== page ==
As a matter of selective necessity, man is an agent. He is,
in his own apprehension, a centre of unfolding impulsive activity
-- "teleological" activity. He is an agent seeking in every act
the accomplishment of some concrete, objective, impersonal end.
By force of his being such an agent he is possessed of a taste
for effective work, and a distaste for futile effort. He has a
sense of the merit of serviceability or efficiency and of the
demerit of futility, waste, or incapacity. This aptitude or
propensity may be called the instinct of workmanship. Wherever
the circumstances or traditions of life lead to an habitual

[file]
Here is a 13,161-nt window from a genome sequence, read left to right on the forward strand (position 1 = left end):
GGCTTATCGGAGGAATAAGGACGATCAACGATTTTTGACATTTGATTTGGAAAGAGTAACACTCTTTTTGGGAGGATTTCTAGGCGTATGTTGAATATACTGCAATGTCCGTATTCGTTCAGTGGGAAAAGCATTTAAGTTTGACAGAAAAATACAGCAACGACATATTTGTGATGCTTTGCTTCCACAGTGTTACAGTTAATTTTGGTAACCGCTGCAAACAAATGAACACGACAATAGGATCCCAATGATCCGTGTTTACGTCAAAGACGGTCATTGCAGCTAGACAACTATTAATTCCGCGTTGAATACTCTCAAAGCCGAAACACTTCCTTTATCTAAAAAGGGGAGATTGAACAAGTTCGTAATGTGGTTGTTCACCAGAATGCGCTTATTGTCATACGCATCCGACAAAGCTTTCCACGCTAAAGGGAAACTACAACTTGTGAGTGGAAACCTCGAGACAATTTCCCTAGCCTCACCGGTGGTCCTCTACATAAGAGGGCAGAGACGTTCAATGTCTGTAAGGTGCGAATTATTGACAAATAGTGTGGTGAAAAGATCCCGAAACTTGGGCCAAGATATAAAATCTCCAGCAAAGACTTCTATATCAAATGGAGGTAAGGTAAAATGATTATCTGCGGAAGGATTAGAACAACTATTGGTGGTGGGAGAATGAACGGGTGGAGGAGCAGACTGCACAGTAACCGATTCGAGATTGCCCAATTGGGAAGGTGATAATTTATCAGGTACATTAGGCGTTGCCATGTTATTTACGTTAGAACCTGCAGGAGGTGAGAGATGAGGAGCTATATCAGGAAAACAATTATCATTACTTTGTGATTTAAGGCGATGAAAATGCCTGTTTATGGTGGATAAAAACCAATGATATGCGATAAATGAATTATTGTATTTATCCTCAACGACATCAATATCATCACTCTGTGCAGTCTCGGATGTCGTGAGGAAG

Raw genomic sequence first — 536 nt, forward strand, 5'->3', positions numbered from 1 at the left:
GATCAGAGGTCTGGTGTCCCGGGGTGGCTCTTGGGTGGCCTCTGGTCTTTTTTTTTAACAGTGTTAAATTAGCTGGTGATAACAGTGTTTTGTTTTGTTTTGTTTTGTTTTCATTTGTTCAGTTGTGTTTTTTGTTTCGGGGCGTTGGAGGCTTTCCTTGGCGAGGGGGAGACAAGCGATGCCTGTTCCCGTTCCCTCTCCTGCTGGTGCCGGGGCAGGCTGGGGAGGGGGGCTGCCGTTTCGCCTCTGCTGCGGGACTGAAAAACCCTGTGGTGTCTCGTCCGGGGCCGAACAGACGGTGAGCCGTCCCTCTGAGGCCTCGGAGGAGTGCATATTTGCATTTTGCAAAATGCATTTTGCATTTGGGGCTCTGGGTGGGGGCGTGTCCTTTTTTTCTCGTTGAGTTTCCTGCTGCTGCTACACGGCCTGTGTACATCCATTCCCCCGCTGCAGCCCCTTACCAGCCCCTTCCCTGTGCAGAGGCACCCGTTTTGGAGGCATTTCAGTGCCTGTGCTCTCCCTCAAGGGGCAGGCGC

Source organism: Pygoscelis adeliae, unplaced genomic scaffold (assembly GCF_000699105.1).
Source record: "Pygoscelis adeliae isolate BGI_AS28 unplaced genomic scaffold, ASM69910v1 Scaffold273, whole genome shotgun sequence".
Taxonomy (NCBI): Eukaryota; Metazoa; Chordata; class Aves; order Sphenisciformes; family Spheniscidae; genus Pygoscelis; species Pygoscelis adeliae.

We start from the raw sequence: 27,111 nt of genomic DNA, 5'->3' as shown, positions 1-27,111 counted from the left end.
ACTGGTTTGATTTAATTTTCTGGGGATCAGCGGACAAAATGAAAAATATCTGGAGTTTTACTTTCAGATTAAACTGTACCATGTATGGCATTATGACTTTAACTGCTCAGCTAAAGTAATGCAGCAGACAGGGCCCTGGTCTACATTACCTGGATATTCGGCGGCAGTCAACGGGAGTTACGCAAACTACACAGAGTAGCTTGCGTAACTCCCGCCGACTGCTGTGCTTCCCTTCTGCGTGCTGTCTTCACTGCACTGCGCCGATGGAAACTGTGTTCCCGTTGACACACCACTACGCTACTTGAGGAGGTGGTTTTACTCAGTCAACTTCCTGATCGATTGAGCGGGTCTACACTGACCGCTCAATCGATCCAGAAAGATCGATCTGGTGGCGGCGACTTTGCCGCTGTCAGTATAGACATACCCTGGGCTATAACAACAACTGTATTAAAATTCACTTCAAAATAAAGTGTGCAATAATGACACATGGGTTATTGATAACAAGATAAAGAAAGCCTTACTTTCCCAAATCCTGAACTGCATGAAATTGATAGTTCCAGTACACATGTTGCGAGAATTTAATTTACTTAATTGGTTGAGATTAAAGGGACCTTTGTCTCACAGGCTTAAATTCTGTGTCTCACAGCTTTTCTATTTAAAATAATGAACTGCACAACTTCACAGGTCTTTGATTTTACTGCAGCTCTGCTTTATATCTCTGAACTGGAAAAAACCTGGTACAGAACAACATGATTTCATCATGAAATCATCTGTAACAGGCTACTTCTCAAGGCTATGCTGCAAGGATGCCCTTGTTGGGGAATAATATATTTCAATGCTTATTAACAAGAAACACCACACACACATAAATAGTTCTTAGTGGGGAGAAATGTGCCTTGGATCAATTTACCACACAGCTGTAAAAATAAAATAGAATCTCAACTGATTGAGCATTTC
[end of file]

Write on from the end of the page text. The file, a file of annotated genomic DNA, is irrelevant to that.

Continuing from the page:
comparison of one person with another in point of efficiency, the
instinct of workmanship works out in an emulative or invidious
comparison of persons. The extent to which this result follows
depends in some considerable degree on the temperament of the
population. In any community where such an invidious comparison
of persons is habitually made, visible success becomes an end
sought for its own utility as a basis of esteem. Esteem is gained
and dispraise is avoided by putting one's efficiency in evidence.
The result is that the instinct of workmanship works out in an
emulative demonstration of force.
During that primitive phase of social development, when the
community is still habitually peaceable, perhaps sedentary, and
without a developed system of individual ownership, the
efficiency of the individual can be shown chiefly and most
consistently in some employment that goes to further the life of